Mayor Cooper said at one council meeting that, “Council has not been without its detractors…” That’s true of every council. But never before have I seen the relationship been so adversarial, so personal, so accusatory, so caustic, so petty, so vicious – and so blatantly untruthful.
We cannot stand together as a community, cannot even open a discussion, until the vitriol ends.
That choice is not in council’s hands.
A good, hard-working, dedicated council was rendered partly dysfunctional when a CBC reporter alleged one member of council filed a complaint against the others with the OPP over council’s decisions – without ever confirming the story with police or identifying the alleged source. No one on council has (yet) admitted guilt, but trust was broken by that allegation and never regained. It spread its poison. Not to mention the complaint is wholly without justification: it was just more dirty politics.
Who gains from such actions? Not the community. A community fed a diet of fear, anger, hatred and malice won’t heal itself. Won’t move forward. It remains polarized while some people seem remarkably joyous at the dissension and distraction, to delight in the damage such allegations are causing to the community at large.
We on council are all just ordinary people; local residents who chose to become part-time politicians and serve the community. We got into politics to give back to the community; not for power, not for money. We’re at the table because we care. We’re just trying to do our best in a challenging, ever-changing and complex environment. We’re your neighbours, your co-workers, you see us in the grocery stores and local shops, on the trails, out with grandkids or pets, attending community events. We are just like you.
And we had the courage to put our names forward to take on the responsibility and liability of running for council.
It doesn’t take any courage to criticize us wildly, to belittle and smear us and make wild accusations, especially on social media. Cyberbullies aren’t brave. They just sit at their computers and make up angry stories,allegations and often outright lies.
Until spring 2013, I believed – no matter how we disagreed over issues – that everyone on this council was trying to do what we all truly felt in our hearts was best for the community. Not for ourselves. The CBC story raised the spectre of hidden motives and personal agendas, made us all wonder who was pulling the strings in the background. That’s the effect such allegations have.
Fueled by constant attacks from aggressively angry bloggers with personal and/or political axes to grind, full of sound and fury, the whole community was affected – and our town’s reputation deeply hurt.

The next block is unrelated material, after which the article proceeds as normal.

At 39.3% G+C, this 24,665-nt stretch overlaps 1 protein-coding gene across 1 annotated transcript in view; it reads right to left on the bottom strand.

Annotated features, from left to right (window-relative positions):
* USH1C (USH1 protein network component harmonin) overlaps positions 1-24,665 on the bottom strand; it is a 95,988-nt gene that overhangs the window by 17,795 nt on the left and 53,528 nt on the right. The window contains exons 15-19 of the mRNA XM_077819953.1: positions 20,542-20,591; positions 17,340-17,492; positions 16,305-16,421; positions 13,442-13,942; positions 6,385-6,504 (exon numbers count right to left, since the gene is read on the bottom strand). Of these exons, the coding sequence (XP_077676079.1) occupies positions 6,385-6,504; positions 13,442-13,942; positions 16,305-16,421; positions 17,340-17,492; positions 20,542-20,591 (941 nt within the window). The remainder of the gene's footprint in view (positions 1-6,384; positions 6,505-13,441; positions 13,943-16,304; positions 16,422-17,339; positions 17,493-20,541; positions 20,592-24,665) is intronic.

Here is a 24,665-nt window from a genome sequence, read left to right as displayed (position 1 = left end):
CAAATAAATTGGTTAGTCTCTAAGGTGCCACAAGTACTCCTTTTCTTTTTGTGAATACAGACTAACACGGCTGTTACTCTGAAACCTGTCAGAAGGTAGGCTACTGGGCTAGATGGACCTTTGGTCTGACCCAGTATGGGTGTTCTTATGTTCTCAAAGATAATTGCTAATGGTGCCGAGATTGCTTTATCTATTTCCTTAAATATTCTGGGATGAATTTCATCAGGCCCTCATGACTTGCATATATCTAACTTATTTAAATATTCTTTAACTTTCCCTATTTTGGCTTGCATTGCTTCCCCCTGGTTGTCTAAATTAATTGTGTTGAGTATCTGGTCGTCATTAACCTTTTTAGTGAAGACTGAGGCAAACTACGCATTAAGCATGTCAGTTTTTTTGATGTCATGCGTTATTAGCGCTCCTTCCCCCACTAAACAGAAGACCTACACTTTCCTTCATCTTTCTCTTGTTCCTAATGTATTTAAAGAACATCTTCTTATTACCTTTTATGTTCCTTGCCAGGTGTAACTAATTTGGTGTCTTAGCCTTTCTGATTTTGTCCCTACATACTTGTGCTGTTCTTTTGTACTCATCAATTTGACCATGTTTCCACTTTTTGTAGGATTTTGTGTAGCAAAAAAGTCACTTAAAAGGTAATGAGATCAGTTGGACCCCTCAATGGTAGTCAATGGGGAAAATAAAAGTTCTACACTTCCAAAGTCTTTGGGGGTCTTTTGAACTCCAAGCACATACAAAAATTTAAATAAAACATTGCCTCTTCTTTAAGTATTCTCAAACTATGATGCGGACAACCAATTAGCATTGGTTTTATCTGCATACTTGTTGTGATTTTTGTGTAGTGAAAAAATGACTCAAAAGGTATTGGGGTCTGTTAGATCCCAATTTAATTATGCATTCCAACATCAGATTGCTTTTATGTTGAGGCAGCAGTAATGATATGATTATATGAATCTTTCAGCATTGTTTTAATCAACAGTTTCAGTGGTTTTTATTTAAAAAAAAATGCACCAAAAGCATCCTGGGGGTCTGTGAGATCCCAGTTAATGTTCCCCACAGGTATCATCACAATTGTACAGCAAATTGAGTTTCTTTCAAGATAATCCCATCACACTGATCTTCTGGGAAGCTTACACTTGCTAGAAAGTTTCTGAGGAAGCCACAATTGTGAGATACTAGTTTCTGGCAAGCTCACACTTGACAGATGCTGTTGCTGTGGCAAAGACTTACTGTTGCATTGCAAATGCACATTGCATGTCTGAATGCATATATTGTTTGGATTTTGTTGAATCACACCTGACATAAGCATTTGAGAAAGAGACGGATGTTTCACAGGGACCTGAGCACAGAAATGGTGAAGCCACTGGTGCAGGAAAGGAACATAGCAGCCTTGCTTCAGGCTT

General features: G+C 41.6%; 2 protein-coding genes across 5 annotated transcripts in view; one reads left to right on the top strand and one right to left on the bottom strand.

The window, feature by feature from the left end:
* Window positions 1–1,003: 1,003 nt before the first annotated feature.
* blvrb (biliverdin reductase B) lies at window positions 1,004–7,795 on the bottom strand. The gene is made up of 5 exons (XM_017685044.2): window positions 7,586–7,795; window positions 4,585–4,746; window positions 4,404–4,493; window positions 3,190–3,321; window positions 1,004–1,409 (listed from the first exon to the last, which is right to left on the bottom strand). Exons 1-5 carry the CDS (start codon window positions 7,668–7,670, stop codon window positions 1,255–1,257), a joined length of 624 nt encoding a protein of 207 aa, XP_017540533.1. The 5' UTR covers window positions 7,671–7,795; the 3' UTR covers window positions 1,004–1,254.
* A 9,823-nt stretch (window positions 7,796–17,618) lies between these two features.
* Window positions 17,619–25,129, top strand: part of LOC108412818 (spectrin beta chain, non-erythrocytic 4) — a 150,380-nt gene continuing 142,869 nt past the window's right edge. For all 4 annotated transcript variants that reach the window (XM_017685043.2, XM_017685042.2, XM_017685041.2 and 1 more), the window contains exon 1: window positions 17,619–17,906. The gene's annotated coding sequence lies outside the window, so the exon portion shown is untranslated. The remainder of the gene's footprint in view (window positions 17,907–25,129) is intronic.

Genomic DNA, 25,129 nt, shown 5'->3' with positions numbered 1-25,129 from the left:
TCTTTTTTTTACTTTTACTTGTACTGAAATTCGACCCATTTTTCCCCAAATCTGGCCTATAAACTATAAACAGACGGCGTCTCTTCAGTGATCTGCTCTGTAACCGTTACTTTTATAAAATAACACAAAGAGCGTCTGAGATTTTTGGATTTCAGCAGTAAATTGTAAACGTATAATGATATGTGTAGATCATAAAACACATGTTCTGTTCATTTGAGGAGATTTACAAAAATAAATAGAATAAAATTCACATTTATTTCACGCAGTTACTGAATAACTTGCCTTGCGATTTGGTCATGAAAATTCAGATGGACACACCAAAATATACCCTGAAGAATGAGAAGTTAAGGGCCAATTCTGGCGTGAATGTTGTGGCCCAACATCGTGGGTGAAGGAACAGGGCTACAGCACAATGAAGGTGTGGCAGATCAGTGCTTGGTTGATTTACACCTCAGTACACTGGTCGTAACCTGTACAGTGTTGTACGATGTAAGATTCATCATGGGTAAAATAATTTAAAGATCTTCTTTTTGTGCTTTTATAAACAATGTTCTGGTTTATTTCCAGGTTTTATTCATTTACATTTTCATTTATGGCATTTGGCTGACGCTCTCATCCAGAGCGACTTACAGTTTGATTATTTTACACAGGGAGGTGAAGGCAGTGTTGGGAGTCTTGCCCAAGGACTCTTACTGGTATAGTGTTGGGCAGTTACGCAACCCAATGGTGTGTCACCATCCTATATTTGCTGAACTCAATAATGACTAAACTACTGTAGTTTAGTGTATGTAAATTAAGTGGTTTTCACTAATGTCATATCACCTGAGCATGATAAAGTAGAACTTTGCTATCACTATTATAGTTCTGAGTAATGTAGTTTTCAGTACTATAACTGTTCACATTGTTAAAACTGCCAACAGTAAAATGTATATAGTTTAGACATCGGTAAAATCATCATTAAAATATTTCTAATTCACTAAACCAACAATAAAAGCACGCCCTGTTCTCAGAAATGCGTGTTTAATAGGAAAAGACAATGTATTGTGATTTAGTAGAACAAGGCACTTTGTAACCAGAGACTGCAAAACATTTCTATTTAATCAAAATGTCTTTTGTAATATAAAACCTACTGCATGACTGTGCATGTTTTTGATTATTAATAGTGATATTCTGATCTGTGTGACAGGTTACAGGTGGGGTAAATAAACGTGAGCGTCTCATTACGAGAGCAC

We make mistakes. We all do. It’s part of the human condition. Who among us is so perfect we don’t make mistakes? No one lives a life without them. It’s how we learn. What matters is how we learn from our mistakes, how we improve and grow.
But some only see the mote in another’s eye, not the beam in their own. They crucified us, never seeing that their own actions simply worsened things, that they created savage divisions and animosities throughout the town.
It’s easy to stand on the sidelines and throw dirt when you’re not the ones tasked with the responsibility of making the decisions, especially on social media. It’s easy for the bloggers to point out the mistakes we may have made (in their opinion, anyway) when they never have to stand under public scrutiny themselves, when their personal lives are never under the microscope, when they don’t have to suffer the incessant insults and the personal attacks they themselves throw at us.
Nothing gets better this way.
The anger, the vitriol, the disinformation, rumour and whispered accusations have left a scar that will affect councils long after us because the framework for future relationships is being set today. Future councillors will be vulnerable to the same tactics: bullying, gossip, innuendo; the unsupported allegations, the whisper campaigns, the lies. Turning resident against resident, smearing more dirt around.
How does that benefit anyone? Cui bono? Those on the campaign trail touted by the bloggers as the chosen candidates for municipal office? Or the would-be kingmakers who are grooming others to take on the council roles? Certainly it doesn’t benefit the rest of the community. Is this what you want for Collingwood’s future?
Who will want to run for office in future knowing what lies in store? Who will want to to risk ridicule and scorn, to expose him- or herself and family to such public flagellation, just for the entertainment of those who conduct the whipping? Who will want to be the next target of the bloggers? Who will want to have their private conversations on Facebook aired in public for ridicule and accusation? Who will want their children taunted in school over spurious allegations?
And who deserves a government formed of those same bullies whose actions drove good people, caring people away from the political process?
I ran for office again this term knowing I would be attacked and bullied for doing so. I put my name forward in part because I did not want the bloggers, the negative candidates, the attackers and liars to win and defeat all the good we have stood for this term. We deserve better: we deserve a good council because this is a good town.